Birth registration and registration of persons in general hugely affect children as they get affected when their parents lack registration documents as it makes the child not able to apply for registration documents and this can render them stateless. The Nubian Rights Forum identified that all interventions in the country in terms of birth registration and other forms of national registration campaigns never gave audience to the children’s voices. There was a need to amplify these voices as well as empowering them on the importance of documentation and how they can pass the message to their parents.
In October 2016, NRF carried out the first citizenship inter-school competition for schools within Kibra. This competition aimed at empowering students on citizenship knowledge. This competition targeted both primary and secondary schools. The main tools of conveying the message were through inter-school debates and a creative writing and drawing competition that provoked thinking and research by the young minds. The school empowerment program was carried out in both primary and secondary schools, in the primary schools, NRF focused on classes 6 and 7 while the secondary schools involved all classes from Form 1 to 4.
This project highly depended on the NRF citizenship paralegals who took the students through weeks of intensive review of the basic laws on nationality and Chapter Three of the Constitution of Kenya 2010. These sessions gave the students the basic knowledge of the nationality laws as a foundation of more research on statelessness on the side of the students. The students were also given copies of the Constitution to act as a point of reference for the competition.
The entire program is normally carried out each year showcasing the statelessness and citizenship competitions in the schools. The school debate competition was the highlight of the school competition with some of the topics debated being:
- National Identity Card is a matter of survival
- Vetting should be nationalized
- Fines and penalties are effective ways of ensuring birth certificates and identification cards registration
- Birth registration should occur immediately at birth
- Statelessness should be solved legally not politically
- Men and women should be given equal rights to confer nationalities to their children
- States should automatically grant citizenship to children born in their territory
It is always impressive to listen to the arguments of high school children arguing on very complex issues that not many adults could discuss. This is what we see as empowerment after mentorship by the paralegals, the students understood the issues around nationality and statelessness.
In 2017, the competition attracted more schools than expected; this time round the number doubled whereby 16 secondary schools and 10 primary schools participated unlike in 2016 where there were only 8 secondary schools and 4 primary schools. The school empowerment sessions were carried out in both primary and secondary schools.
In primary category, NRF focused on class 5, 6, 7 and 8 while in the secondary category they involved all the classes, that is, from Form 1 toForm 4.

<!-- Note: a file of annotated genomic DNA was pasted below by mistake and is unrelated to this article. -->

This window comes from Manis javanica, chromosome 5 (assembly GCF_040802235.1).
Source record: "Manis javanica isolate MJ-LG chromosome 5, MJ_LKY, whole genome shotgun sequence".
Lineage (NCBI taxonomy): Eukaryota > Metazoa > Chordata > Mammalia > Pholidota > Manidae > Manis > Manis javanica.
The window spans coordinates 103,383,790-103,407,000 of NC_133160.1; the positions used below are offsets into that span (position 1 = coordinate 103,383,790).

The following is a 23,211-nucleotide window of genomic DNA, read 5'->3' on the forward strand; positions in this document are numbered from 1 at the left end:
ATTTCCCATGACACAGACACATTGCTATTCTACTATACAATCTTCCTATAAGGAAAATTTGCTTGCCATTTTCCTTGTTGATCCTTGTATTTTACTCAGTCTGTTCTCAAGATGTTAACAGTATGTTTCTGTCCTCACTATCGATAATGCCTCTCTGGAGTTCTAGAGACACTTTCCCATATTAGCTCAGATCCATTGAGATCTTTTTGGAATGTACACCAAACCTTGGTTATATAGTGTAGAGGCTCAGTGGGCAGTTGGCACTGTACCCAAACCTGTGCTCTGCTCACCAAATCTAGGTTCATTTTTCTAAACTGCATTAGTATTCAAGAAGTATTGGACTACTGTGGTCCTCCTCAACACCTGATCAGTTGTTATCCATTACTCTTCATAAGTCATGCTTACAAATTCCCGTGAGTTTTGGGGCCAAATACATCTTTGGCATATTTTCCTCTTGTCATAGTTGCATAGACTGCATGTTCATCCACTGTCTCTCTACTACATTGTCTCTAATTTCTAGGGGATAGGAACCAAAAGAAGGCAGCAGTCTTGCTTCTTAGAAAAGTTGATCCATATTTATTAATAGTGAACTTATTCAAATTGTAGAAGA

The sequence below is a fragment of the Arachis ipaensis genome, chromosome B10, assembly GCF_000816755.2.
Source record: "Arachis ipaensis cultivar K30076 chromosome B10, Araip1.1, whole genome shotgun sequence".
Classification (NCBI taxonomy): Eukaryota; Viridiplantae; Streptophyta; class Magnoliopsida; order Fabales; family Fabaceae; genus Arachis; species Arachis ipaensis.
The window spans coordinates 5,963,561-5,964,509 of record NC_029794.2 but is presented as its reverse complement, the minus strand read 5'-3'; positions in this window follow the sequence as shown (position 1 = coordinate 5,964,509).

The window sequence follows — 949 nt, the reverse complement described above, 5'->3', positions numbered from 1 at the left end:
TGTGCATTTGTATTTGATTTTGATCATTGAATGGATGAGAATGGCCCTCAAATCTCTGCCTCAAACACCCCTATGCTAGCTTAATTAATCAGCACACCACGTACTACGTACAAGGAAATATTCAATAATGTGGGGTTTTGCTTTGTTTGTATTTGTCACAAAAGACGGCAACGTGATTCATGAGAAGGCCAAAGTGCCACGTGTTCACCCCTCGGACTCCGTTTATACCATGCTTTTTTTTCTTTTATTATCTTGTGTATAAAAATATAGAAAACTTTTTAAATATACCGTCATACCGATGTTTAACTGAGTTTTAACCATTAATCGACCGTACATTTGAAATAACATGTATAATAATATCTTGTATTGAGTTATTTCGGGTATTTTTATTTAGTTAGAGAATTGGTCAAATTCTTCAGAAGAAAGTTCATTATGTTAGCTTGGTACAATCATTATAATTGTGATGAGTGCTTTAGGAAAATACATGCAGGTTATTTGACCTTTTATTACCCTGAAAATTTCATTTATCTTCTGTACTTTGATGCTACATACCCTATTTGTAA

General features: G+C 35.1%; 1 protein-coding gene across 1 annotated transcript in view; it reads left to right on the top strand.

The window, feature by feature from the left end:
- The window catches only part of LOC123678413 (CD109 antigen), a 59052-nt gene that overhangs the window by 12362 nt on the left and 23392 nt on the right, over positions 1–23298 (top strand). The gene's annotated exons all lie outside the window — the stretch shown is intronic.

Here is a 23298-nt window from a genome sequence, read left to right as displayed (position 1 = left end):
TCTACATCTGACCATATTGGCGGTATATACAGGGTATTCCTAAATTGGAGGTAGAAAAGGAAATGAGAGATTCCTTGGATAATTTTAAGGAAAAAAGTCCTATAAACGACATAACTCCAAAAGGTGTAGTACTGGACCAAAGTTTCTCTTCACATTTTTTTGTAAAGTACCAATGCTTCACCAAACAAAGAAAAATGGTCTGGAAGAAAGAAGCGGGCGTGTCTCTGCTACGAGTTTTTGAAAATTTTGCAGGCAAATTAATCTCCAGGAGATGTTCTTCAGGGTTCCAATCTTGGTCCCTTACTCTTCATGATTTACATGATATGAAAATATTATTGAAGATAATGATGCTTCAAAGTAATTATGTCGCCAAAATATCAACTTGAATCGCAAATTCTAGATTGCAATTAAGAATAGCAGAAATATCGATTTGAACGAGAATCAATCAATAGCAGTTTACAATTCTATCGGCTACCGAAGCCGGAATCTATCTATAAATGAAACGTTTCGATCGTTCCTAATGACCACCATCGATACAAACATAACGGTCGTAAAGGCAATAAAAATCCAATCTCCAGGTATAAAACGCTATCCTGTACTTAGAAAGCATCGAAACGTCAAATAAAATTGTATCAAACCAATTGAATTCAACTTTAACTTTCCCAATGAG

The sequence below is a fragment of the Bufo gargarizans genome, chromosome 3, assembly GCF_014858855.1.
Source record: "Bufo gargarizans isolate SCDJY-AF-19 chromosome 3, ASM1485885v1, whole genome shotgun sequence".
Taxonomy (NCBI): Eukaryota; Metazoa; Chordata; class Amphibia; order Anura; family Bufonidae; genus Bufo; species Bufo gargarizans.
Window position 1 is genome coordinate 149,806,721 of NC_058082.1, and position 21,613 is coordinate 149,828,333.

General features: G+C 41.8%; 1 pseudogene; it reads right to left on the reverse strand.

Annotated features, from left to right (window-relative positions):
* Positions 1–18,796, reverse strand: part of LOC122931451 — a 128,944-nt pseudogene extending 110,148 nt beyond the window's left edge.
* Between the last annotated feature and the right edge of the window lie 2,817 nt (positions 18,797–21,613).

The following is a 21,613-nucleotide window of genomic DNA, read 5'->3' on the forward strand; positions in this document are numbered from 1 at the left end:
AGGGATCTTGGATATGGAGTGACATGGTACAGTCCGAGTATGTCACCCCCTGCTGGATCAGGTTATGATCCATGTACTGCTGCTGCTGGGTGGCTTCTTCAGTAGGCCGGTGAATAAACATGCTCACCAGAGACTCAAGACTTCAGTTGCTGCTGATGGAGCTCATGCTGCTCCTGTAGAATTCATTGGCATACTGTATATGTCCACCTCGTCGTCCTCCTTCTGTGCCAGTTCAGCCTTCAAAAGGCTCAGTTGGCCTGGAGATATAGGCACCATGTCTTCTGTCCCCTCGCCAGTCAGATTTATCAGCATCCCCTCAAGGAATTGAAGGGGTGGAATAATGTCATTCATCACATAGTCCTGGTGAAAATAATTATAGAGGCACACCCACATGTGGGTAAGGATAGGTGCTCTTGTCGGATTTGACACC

Nubian Rights Forum paralegals, as usual, were signed 4 secondary schools and 2 primary schools for the empowerments sessions and also to prepare the students for the competition. This empowerment involves the paralegals going to the assigned school’s sessions where students were taught on statelessness, Nationality, and citizenship. This impacted knowledge on them and it also helped them during their research especially the new schools who participated in the competition for the first time. The paralegals did not only go to the schools for the empowerment sessions but also to give a brief introduction about the organization’s mission and vision for solving statelessness in Kenya.
The school debate competition was the highlight of the school competition with some of the topics debated in the secondary school program included:
- Vetting is a discriminatory practice
- Having a birth certificate should automatically grant citizenship
- Lack of nationality documents does not mean that you are stateless
- Minority groups are at more risk of being stateless
- Stateless population belongs to the minority groups
- Lack of national documentation does not mean that one is stateless
- Vetting is a discriminatory practice
- Parents fingerprint should be a requirement in the application of identification cards
- Both parents names should be included on the birth certificate
- Nationality should be granted on jus soli not jus sanguine
The school program is one of the successful activities in our project, it is also a great opportunity for the paralegals reaching out to the young minds in the community as they represent the future generation. The continuous school program will assist us to reach students and teachers as they represent a larger number in the community. This can also be another form of outreach whereby the entire community will get empowered through the teachers, students with their parents or guardians.
Through the support we have been getting from our partners, it will be important to expand the school program for schools to higher institutions such as colleges, universities and other technical institutes to at least make sure the entire community understands chapter three of the constitution for them to able to advocate for their rights and also towards ending discrimination of the minority groups in Kenya.